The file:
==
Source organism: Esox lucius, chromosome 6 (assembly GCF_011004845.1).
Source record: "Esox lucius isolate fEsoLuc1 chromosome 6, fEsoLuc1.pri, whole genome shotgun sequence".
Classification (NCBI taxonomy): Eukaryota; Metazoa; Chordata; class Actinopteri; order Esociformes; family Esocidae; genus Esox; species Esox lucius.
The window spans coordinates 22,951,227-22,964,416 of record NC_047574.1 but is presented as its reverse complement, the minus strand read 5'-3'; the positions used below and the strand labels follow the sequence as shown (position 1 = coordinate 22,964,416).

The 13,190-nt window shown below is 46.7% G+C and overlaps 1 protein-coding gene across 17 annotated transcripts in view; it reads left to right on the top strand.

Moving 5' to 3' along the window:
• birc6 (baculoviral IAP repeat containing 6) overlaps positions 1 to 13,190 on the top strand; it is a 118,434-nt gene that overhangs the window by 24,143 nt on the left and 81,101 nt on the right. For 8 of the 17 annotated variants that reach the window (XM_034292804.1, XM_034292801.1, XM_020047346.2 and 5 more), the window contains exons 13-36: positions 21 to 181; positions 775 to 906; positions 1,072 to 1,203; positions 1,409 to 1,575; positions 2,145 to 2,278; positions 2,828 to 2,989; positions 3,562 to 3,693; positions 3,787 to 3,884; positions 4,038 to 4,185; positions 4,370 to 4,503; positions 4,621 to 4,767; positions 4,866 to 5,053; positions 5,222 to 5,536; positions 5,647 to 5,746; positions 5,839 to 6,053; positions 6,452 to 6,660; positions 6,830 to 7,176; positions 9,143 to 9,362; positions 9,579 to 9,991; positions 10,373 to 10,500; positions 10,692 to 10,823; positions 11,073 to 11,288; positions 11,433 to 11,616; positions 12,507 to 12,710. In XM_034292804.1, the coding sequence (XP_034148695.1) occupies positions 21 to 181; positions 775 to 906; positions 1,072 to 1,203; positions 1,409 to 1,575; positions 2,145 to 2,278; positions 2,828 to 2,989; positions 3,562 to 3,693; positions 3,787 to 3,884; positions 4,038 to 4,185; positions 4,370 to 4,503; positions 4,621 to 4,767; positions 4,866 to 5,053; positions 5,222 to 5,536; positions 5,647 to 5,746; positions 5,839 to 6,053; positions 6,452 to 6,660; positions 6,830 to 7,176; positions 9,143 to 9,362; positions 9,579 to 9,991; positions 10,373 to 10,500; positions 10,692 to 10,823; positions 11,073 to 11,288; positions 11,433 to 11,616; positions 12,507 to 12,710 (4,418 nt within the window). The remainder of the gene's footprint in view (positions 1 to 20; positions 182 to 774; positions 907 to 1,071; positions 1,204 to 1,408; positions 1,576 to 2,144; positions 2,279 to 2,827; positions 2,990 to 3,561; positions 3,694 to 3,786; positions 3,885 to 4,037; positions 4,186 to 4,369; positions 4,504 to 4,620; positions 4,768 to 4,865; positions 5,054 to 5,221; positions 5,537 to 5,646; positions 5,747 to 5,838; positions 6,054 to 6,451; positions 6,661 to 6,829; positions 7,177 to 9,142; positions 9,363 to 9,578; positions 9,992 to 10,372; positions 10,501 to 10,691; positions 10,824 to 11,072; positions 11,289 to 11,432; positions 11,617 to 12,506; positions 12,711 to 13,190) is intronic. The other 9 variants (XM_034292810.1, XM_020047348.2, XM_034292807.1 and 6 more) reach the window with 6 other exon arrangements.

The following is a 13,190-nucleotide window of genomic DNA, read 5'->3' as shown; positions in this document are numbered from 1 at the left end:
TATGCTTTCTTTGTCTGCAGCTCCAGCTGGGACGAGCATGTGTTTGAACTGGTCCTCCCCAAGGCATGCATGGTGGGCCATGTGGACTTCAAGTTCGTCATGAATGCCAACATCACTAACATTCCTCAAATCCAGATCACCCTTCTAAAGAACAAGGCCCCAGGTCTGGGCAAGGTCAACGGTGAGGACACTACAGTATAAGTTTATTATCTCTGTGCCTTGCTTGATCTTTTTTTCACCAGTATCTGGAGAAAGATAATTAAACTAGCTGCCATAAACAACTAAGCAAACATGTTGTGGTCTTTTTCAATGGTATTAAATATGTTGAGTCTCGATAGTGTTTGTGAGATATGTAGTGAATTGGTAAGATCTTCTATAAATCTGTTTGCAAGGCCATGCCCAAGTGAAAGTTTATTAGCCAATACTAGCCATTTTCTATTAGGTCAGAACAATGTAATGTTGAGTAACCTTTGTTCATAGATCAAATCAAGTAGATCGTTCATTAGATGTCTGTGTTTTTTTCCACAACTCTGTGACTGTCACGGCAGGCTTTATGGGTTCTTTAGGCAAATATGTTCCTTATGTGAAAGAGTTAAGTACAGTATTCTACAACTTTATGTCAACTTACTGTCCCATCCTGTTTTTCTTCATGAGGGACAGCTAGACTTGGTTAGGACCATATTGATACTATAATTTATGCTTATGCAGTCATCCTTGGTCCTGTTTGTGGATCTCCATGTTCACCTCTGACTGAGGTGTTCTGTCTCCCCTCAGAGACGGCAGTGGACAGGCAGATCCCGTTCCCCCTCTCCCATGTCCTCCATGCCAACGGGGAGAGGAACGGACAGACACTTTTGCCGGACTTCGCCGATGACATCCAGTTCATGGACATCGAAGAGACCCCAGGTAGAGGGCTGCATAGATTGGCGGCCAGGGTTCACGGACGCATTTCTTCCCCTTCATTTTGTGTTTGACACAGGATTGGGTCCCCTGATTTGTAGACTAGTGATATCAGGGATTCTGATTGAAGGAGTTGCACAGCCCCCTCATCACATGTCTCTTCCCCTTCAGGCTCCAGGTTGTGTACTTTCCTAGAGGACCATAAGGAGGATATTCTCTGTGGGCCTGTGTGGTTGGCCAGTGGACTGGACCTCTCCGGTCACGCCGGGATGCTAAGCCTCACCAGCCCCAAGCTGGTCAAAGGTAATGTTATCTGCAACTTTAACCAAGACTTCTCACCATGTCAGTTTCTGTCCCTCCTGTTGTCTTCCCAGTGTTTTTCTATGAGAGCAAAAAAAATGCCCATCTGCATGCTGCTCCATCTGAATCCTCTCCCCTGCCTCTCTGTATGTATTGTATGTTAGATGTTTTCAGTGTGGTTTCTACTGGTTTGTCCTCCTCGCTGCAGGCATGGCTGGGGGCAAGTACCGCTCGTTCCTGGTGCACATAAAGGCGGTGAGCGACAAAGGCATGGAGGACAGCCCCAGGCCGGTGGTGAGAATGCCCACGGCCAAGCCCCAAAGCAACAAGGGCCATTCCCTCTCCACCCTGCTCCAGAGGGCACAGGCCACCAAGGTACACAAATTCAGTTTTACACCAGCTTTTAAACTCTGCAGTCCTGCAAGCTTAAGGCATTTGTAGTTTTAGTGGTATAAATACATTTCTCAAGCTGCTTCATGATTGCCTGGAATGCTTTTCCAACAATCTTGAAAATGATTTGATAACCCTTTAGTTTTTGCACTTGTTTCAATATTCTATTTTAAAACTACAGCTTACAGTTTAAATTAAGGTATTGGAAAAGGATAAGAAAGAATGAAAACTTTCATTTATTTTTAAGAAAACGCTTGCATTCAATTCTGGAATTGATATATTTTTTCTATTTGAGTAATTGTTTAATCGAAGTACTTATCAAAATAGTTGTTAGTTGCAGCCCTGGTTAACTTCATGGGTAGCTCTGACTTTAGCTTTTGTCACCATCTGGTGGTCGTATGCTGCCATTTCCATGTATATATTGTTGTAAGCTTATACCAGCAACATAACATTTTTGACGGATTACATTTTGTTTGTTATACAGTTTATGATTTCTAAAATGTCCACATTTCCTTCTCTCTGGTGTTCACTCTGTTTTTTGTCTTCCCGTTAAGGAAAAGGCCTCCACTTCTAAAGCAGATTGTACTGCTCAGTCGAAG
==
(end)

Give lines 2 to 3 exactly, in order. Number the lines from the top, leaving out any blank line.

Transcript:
Source record: "Esox lucius isolate fEsoLuc1 chromosome 6, fEsoLuc1.pri, whole genome shotgun sequence".
Classification (NCBI taxonomy): Eukaryota; Metazoa; Chordata; class Actinopteri; order Esociformes; family Esocidae; genus Esox; species Esox lucius.